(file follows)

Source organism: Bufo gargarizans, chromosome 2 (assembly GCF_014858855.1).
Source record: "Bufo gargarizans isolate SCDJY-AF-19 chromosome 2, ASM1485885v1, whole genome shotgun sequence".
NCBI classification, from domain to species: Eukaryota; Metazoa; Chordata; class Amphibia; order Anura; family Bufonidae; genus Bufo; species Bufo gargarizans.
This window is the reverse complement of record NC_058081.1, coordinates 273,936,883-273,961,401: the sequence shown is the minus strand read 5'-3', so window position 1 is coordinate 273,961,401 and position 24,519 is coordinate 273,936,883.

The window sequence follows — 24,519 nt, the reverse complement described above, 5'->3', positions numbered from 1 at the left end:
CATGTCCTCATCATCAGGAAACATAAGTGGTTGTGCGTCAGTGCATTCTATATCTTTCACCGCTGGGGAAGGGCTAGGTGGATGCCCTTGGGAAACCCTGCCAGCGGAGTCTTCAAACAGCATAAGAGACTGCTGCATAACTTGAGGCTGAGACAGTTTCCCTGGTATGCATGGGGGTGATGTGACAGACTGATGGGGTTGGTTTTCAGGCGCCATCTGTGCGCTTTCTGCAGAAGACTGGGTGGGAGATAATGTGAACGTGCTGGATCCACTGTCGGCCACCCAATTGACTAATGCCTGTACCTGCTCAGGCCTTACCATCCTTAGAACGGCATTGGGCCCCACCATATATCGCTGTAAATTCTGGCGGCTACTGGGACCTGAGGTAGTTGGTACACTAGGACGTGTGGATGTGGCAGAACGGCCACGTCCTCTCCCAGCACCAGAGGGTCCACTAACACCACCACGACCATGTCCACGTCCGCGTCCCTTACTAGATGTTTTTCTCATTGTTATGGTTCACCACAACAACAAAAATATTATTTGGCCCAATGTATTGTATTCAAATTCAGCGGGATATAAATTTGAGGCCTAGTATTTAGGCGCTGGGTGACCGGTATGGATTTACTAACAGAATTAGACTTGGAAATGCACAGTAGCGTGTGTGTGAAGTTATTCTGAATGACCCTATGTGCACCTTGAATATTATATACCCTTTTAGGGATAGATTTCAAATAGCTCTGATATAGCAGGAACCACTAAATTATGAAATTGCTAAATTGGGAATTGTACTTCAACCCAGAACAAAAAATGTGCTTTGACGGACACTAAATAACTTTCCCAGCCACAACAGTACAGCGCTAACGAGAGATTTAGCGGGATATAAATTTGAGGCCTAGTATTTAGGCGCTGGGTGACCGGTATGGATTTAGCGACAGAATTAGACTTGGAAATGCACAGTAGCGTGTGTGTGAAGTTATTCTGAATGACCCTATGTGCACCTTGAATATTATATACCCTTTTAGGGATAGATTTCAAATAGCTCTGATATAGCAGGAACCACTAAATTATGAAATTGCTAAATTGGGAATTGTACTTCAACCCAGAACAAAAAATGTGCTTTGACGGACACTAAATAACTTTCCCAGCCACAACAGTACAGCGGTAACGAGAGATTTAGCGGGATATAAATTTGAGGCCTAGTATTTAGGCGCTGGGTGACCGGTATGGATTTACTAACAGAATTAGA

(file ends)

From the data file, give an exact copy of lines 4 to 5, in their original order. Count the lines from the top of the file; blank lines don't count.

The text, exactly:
This window is the reverse complement of record NC_058081.1, coordinates 273,936,883-273,961,401: the sequence shown is the minus strand read 5'-3', so window position 1 is coordinate 273,961,401 and position 24,519 is coordinate 273,936,883.

The window sequence follows — 24,519 nt, the reverse complement described above, 5'->3', positions numbered from 1 at the left end: